Can acting save the world?

by Mike on April 13, 2012 · 4 comments

Teaching a master class at NOCCA

I love what I do. I realize I am so very fortunate. Acting is my chosen career, something that I have essentially committed my life to. I never take it for granted, but sometimes I lose perspective of the fact that this is a very unique lifestyle. You get caught up in the day to day, and forget that the travel, the workspace, the hours, the people — these are not “normal.” The thing is, I wish it were more normal. I wish every man, woman, and child had an opportunity to do what I do.

Touring with The Lion King has given me the valuable chance to meet people in each community we live in.  I’ve read to kids, participated in talk-backs, and led acting workshops and master classes with various schools and organizations. Every time I participate in one of these endeavors, I feel changed .

You see, I believe acting can save the world. A strong statement, I know, but why not? One of my favorite things about acting is pretending I’m another person. It requires research and attention to detail. It also requires that you exercise empathy. In order to create a full, rich, realistic portrayal, you must take great pains to understand the experience of the character you are playing. In my opinion, this is the heart of what it means to be human. To put yourself in someone else’s shoes, and try to see the world through new eyes.

A funny thing happens when you do this: you become more patient, and less judgmental. When I play a character, and the playwright has that character do something despicable, its my job to figure out why. What happened to them to drive them to this behavior? What mistakes have they made in their lives to be driven to such acts? The answers to these and other questions help me to not make the same mistakes in my own life. I am far from perfect, but I know that I am a better person simply because of this exercise. If everyone had this opportunity, I really believe the world would be a better place. Not a perfect place, but a better place.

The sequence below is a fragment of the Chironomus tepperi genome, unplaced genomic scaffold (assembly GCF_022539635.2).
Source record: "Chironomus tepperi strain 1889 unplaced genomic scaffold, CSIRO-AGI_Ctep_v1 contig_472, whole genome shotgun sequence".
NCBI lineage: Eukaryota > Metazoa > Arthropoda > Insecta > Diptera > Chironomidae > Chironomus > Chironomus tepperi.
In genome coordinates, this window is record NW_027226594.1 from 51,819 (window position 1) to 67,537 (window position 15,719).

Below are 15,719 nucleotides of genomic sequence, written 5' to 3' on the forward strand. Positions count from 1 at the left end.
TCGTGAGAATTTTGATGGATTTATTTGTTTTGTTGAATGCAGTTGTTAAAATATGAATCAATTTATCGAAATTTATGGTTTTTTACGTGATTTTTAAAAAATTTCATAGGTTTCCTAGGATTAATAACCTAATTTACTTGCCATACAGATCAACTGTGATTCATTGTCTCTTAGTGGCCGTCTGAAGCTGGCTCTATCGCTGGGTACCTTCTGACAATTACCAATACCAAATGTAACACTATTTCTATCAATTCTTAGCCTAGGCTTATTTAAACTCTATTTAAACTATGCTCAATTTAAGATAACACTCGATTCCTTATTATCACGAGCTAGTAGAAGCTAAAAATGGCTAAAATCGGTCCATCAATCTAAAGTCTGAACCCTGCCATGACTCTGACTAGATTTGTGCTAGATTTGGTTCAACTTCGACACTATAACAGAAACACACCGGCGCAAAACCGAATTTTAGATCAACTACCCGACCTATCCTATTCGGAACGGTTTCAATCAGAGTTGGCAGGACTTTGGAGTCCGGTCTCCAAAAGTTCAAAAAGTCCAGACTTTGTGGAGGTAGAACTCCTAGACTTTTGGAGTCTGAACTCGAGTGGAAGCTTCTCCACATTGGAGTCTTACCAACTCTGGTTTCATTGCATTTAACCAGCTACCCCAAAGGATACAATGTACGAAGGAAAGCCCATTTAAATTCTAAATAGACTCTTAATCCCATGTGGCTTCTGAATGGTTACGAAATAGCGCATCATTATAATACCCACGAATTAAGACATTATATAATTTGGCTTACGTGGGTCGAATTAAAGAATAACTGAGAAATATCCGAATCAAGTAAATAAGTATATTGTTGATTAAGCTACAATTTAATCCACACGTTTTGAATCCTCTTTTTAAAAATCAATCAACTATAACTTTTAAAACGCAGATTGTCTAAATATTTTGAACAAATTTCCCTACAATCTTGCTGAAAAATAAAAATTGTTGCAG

So I take advantage of every opportunity I have to share what it is I do.

My latest chance here in New Orleans was at the New Orleans Center for Creative Arts (NOCCA). We drive by this beautiful campus along the Mississippi River in the Faubourg Marigny every time we head into the French Quarter. NOCCA is a professional arts training center for high school students, and boasts quite a list of alumni including Harry Connick Jr. and the Marsalis Brothers. Founded in 1973, the school offers part-time classes in creative writing, dance, media arts, music, theater arts, and visual arts, with a summer culinary arts program (Emeril is on the faculty!) while the students are enrolled in high schools across the city. I was invited to speak to the music theater students there by Jackson Knowles, who is the Director of Community Development. She put me in touch with Blake Coheley, the chair of the Musical Theater department and we decided on a time for me to come in to work with the students.

I had a blast. These students are all very serious about performing, and most seemed poised to enter into conservatory schools for acting. I spoke to them in a beautiful rehearsal/dance studio and took them through a movement warm-up and some exercises to develop characters through physicalization.

I ended by having them work on some gorilla movement from when I performed in Tarzan on Broadway. The three hours at NOCCA flew, and they had to practically drag me away in mid-sentence, which is hard when I get on a roll!

These New Orleans students are full of promise. I impressed upon them that acting not only takes talent, but continuous hard work and persistence. It’s not a “normal” life, but it truly is a rewarding one. And can they, as actors, help save the world? Most definitely.

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{ 4 comments… read them below or add one }

Susan M. April 13, 2012 at 3:47 pm

The world is surely a better place with well-trained actors! Thanks for posting this Mike!


ANGELIQUE April 13, 2012 at 6:41 pm



Anita April 14, 2012 at 3:20 pm

Right on!


Candace Lewis May 3, 2013 at 10:32 pm

Hi, my friend and I are working on a project called the SEW project. SEW stands for Stephanie Elizabeth Williams. Stephanie passed away six months ago, and in her honor, we are creating a series of videos about young adults who suffer losses. The latest video is about me because I lost my home in Hurricane Katrina. I was a student at NOCCA when the hurricane happened. In the process of making the video, we got a lot of shots of my house and of the city, but we didn’t get a good shot of NOCCA. We were wondering if you would mind if we used your picture of the building and the courtyard in our video. Please let us know. If you have any questions, you may email me at


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